Penhelig Lodge is to the left and below the level of the railway track and the tunnel in about 1865.  The photograph also shows the newly built Penhelig Terrace, which is end-on in this photograph. Source: Source: Hugh M. Lewis. Pages of Time.

Main sources:
The main source for information about the railway and its relationship to Aberdovey is Lewis Lloyd’s excellent A Real Little Seaport.  The Port of Aberdyfi and its People 1565-1920. Volume 1, which makes extensive use of local newspaper reports and contemporary records.  For anyone interested in learning more, there is much more information about the disputes, issues and accidents concerning the railway in his section “The Advent of the Coastal Railway” in chapter 7.  Hugh M. Lewis also has some information in his book  Aberdyfi – Portrait of a Village and other invaluable Hugh M. Lewis publications provide super photographic records.  For more general background information two well-researched Wikipedia pages were useful sources: Aberystwith and West Coast Railway and Cambrian Railways.

Railway track as it leaves Aberdovey for Machynlleth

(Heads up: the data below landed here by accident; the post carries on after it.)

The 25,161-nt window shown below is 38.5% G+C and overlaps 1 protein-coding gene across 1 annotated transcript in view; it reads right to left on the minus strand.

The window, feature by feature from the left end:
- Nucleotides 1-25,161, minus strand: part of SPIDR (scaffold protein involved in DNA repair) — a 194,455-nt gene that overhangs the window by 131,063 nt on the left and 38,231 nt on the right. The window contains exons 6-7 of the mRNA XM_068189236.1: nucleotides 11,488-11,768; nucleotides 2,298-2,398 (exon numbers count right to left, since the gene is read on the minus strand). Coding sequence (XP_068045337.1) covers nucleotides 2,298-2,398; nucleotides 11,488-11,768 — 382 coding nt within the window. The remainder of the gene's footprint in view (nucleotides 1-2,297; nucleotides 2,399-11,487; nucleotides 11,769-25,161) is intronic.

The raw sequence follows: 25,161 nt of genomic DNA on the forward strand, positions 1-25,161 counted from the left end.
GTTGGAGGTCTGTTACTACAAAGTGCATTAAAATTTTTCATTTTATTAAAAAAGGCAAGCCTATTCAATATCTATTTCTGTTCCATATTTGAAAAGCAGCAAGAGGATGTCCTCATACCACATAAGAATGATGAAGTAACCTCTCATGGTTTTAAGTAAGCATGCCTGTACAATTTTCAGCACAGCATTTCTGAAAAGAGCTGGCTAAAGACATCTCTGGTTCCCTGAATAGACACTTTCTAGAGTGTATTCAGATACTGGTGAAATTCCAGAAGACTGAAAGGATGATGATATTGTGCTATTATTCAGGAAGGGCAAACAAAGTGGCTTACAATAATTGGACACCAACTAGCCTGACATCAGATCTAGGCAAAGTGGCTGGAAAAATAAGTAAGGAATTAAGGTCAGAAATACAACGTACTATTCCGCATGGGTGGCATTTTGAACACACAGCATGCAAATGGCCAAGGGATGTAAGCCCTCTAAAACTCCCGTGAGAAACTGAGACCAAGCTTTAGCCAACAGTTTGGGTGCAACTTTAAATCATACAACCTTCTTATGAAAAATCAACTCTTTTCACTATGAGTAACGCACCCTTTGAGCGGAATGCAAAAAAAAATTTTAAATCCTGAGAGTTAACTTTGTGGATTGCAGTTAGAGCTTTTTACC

Gales and bleak skies yesterday, sunshine today, a mad but wonderful contrast

Yesterday morning my first job was to go and retrieve the blue bins that had cascaded down the hill when their trolley fell over during the night.  I was awake much of the night listening to it.  Today was an amazing contrast.  Things started off a little grey, with sunshine filtering through the clouds, but by the afternoon the sun dominated, and although there were still clouds, they were an attractive gradient from pure white to dark purple and charcoal, the perfect foil for the brilliant cerulean blue.  I had only walked down to go to the Post Office, but somehow found myself cutting through the dunes and striding along the incoming tide on the beach. So happy.

A walk down the Dyfi estuary on a beautiful January day